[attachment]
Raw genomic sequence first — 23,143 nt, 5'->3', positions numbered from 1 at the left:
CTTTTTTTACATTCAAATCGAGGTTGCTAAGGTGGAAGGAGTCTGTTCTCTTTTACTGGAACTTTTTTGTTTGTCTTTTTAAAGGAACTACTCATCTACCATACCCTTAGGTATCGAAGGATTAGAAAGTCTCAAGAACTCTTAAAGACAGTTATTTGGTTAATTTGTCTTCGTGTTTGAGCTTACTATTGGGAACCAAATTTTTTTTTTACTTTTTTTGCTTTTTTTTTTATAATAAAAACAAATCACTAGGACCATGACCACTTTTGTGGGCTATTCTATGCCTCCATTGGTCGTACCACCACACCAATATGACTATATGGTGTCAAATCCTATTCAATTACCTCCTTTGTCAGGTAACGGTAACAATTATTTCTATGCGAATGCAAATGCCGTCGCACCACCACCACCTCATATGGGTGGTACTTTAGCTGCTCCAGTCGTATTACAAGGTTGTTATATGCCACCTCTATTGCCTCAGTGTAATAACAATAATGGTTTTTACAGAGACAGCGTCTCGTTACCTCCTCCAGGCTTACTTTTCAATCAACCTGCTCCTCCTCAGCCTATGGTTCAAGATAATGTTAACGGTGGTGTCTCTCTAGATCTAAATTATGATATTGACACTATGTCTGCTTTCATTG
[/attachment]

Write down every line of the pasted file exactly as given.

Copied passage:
Raw genomic sequence first — 23,143 nt, 5'->3', positions numbered from 1 at the left:
CTTTTTTTACATTCAAATCGAGGTTGCTAAGGTGGAAGGAGTCTGTTCTCTTTTACTGGAACTTTTTTGTTTGTCTTTTTAAAGGAACTACTCATCTACCATACCCTTAGGTATCGAAGGATTAGAAAGTCTCAAGAACTCTTAAAGACAGTTATTTGGTTAATTTGTCTTCGTGTTTGAGCTTACTATTGGGAACCAAATTTTTTTTTTACTTTTTTTGCTTTTTTTTTTATAATAAAAACAAATCACTAGGACCATGACCACTTTTGTGGGCTATTCTATGCCTCCATTGGTCGTACCACCACACCAATATGACTATATGGTGTCAAATCCTATTCAATTACCTCCTTTGTCAGGTAACGGTAACAATTATTTCTATGCGAATGCAAATGCCGTCGCACCACCACCACCTCATATGGGTGGTACTTTAGCTGCTCCAGTCGTATTACAAGGTTGTTATATGCCACCTCTATTGCCTCAGTGTAATAACAATAATGGTTTTTACAGAGACAGCGTCTCGTTACCTCCTCCAGGCTTACTTTTCAATCAACCTGCTCCTCCTCAGCCTATGGTTCAAGATAATGTTAACGGTGGTGTCTCTCTAGATCTAAATTATGATATTGACACTATGTCTGCTTTCATTG